That’s the part I don’t understand. Human brutality. But it’s been around forever. They just developed much more effective destroying machines. Obama killed a lot of motherfuckers too, under his orders. It’s horrible to me.
I always look for perspective on these things. If you think: People need water or they’re gonna die, that’s a good baseline to start with. The fact that you have light? You’re doing alright. Maybe on November 9th, you and I will have a conversation on this video-chat thing and I’ll still be able to say, ‘Look, miracles are still occurring.’ You’re sitting in your flat and it’s, what, 10pm. I’m here in Dischord House and it’s 5pm. And I’m looking at your face, and that’s crazy, I can hear your voice. We’re alright!
I grew up in the ‘60s and saw a leftwing movement that was very powerful. The country was almost socialist in a way. Then there was this hard swing to the right under Reagan and it was so dispiriting except for the fact that I knew it could change. I saw it go from left to right so I knew change was possible. It’s gotta go back, and it has gone back. So it’s about always seeking the horizon of hope.
And maybe it’s about not being so arrogant to think that you’re the ones living through the end times?
Exactly! It’s good to think about the other billions of people. Right now everything could explode – your house and my house could simultaneously disappear and aside from some friends and family it’s not going to affect a hair on somebody in Sri Lanka. I think it’s important to remember that, as horrible and insane as things feel, that really – it’s not a big deal. Be well. Do well.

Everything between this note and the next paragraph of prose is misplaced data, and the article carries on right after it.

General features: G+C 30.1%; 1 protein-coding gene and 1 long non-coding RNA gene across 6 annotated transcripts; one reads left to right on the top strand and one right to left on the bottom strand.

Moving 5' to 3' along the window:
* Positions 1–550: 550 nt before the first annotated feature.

Sometimes you have to navigate the whole thing – all the anger and frustration – to find your way back to that.
Humans like to chirp. You were talking earlier about communicating with people on Twitter – but I hope that you can see the benefit of an exchange like this. For me it’s beneficial. Ideas can be… It’s like you can kick ‘em back and forth. They’re not just bombs being thrown at each other like sea warfare. Internet exchanges are like – boom! These two different ideas being thrown at one another. Sometimes having a real exchange, hearing people’s voices and seeing their body language – that’s really important.
I think I’m starting to see the opportunity in what’s happening. Everywhere I go, strangers are striking up conversations about Brexit. Suddenly they have everything in common. I just hope people harness this energy and some good comes of it.
Instead of worrying about that, why don’t you just engage in it? Why don’t you go talk to people? Just be a part of that and experience it. That kind of interaction may not turn anything around in terms of the decision to leave the EU, but it might play a huge role in something else down the road. You just don’t know what that is because it’s down the road. Instead of worrying just say, ‘Let’s create a bloc, let’s be a part of something.’ Let’s stay in touch, and visit each other and collect. That’s what punk was. Then when something else comes down the road – it may be something even more diabolical that needs to be resisted – you would have been in the practice of talking to each other
It’s such an important lesson.
Yes. Stop worrying about shit. Stop worrying, start living.